GM plant takes final orders for vans

Officials calculating time needed before the closing

February 04, 2005|By Stacey Hirsh | Stacey Hirsh,SUN STAFF

General Motors accepted final orders this week for the last vans to be manufactured at its Baltimore plant, moving the 70-year-old Broening Highway factory another step closer to its shutdown this year.

The deadline to order the vans was Monday, said Dan Flores, a GM spokesman. He said company officials are calculating how many production days will be needed to fill the plant's final orders so they can schedule a closing date for the factory. About 1,100 workers at the plant are waiting for a shutdown date so they can prepare for early retirement, a transfer to another factory or layoffs.

General Motors announced in November that it would close the plant in Southeast Baltimore sometime in 2005.

"We definitely do not have an approved build-out date," Flores said, "but we're working our way toward that."

Based on past factory shutdowns, experts said production likely will slow as the Baltimore plant fulfills its final vehicle orders and prepares to close.

Michael Flynn, director of the office for the study of automotive transportation at the University of Michigan's Transportation Research Institute, said the plant could shut down in stages, laying off some workers before it closes for good.

Workers must learn of the plant's closing date at least 60 days before its shutdown, as required by federal law. Possible options for the workers once the plant closes include retirement or being placed on layoff status, which means an employee will receive part of his or her take-home pay and be eligible for unemployment benefits. Plant workers earn an average of $27 an hour.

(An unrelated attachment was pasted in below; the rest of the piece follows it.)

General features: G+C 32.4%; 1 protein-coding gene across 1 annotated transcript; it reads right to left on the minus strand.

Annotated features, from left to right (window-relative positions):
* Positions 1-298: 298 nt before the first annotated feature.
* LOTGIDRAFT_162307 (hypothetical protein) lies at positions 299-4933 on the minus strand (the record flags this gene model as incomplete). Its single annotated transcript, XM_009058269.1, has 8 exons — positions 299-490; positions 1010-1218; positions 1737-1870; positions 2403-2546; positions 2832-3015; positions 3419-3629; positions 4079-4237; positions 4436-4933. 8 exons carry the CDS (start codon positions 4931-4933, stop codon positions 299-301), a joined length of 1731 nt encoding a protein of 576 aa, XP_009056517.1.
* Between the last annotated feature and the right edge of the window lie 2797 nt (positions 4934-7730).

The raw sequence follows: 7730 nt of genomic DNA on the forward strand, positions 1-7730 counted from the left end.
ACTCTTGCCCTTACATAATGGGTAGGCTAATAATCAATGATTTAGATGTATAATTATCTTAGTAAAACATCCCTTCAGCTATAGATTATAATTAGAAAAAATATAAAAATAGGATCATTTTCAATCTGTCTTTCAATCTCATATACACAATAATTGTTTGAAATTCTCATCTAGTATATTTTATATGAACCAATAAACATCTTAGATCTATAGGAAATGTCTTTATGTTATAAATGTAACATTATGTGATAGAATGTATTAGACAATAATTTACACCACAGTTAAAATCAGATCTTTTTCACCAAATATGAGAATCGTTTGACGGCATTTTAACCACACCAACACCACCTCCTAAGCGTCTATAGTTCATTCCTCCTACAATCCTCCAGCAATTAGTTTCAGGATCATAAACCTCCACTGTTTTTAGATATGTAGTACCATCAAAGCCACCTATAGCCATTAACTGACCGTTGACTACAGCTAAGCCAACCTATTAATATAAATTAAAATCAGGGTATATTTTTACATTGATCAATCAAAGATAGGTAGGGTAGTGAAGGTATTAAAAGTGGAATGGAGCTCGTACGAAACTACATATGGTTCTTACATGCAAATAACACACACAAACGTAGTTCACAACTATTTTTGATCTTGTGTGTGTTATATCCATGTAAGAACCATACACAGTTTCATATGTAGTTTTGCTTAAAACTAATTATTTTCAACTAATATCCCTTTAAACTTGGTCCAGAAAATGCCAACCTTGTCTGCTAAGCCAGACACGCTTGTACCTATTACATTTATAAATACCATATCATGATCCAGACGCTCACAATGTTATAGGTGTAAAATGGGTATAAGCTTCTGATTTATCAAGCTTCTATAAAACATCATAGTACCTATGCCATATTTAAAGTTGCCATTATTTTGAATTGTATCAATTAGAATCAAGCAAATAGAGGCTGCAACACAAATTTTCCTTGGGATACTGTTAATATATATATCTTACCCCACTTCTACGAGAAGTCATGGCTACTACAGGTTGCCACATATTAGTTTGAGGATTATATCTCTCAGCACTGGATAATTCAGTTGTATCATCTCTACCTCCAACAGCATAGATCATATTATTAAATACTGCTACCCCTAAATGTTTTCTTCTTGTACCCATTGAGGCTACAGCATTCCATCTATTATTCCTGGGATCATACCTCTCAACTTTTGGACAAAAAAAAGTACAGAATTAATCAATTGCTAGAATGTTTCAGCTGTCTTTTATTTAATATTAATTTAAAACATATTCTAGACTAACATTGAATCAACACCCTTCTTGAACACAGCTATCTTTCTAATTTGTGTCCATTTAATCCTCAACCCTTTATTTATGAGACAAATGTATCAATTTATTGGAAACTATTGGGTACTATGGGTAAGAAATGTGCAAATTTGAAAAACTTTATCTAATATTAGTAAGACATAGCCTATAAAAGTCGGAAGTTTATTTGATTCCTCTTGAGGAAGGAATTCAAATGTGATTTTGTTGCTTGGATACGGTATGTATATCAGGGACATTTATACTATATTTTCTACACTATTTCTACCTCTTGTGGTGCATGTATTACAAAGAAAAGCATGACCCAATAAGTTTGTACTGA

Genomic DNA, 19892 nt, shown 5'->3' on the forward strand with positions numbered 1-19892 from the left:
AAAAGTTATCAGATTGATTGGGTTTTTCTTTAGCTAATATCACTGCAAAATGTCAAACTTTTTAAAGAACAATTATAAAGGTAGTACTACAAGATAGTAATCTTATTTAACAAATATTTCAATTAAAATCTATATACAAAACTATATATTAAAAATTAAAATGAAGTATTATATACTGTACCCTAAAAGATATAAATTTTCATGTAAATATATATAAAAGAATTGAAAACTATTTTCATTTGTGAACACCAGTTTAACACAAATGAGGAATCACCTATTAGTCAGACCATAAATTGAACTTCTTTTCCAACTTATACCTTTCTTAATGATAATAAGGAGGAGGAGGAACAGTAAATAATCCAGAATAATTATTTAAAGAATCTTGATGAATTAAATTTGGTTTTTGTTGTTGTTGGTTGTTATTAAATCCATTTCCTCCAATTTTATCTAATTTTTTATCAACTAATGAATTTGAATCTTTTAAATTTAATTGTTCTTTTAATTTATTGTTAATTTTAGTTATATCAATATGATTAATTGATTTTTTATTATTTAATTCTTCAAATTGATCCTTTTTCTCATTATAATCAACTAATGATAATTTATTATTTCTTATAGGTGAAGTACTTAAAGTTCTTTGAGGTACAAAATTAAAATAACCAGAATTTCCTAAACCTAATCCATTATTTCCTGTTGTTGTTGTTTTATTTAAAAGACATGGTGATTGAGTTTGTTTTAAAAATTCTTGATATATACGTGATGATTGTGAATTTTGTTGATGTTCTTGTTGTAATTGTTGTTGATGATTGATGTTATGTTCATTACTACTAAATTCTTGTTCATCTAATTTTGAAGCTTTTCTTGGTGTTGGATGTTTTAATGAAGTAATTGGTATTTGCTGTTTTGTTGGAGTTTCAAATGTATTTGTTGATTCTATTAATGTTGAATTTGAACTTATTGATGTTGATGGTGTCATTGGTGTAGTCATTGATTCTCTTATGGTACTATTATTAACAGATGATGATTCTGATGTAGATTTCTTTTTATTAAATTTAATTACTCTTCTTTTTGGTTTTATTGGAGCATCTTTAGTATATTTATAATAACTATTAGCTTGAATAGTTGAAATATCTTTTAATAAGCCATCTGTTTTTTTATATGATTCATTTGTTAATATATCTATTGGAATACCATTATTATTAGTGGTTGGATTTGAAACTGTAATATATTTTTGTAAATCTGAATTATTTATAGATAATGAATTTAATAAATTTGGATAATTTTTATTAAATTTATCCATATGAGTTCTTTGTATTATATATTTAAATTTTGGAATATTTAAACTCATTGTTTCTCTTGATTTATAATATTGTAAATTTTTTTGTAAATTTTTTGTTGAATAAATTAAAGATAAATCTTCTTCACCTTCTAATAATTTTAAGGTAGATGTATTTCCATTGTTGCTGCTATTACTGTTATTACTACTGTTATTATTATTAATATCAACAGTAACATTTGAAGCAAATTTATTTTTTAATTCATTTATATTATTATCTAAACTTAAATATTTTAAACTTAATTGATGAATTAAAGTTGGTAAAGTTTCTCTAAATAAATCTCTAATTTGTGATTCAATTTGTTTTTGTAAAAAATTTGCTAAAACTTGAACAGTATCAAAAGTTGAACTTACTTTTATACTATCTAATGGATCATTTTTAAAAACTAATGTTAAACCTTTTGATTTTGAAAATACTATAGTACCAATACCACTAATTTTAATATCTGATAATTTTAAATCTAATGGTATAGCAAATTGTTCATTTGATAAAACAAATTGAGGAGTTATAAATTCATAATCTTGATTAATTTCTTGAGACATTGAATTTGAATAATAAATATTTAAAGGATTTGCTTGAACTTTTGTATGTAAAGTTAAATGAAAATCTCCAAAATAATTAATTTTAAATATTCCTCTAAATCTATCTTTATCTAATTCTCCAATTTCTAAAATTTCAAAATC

If jobs are available, workers could be transferred to other GM facilities. Fourteen Broening Highway workers have moved to other plants, including the Allison Transmission plant in White Marsh, said Walter Plummer, president of United Auto Workers Local 239, which represents the factory's workers.

Once a giant in Baltimore's manufacturing community, the plant went to one shift from two in 2000.

Its workforce is a fraction of the 7,000 employees at its height 30 years ago.

Sales of the plant's Chevy Astro and GMC Safari vans have been dwindling, and in 2003 Broening Highway was the only major plant targeted for closing under a four-year contract reached between GM and the United Auto Workers.

State officials are lobbying the company to donate the Southeast Baltimore property to Maryland taxpayers once the plant is closed.

The state hopes to build a global trade and technology center at the site to study fuel cells and other transportation advances.

Maryland officials are writing a proposal for GM that explains its plan for the property. GM has said a decision about the plant's future will take years.

General Motors has been under increasing pressure from Wall Street to close some of its plants, said David E. Cole, chairman of the Center for Automotive Research in Ann Arbor, Mich.

The deadline for Astro and Safari van orders passing this week is another sign that the plant is near the end of its run, Cole said.

Plummer said that for many of the workers, the plant's closing still hasn't soaked in.

"I don't really think it's going to hit them until the final one or two days before the closing," he said.

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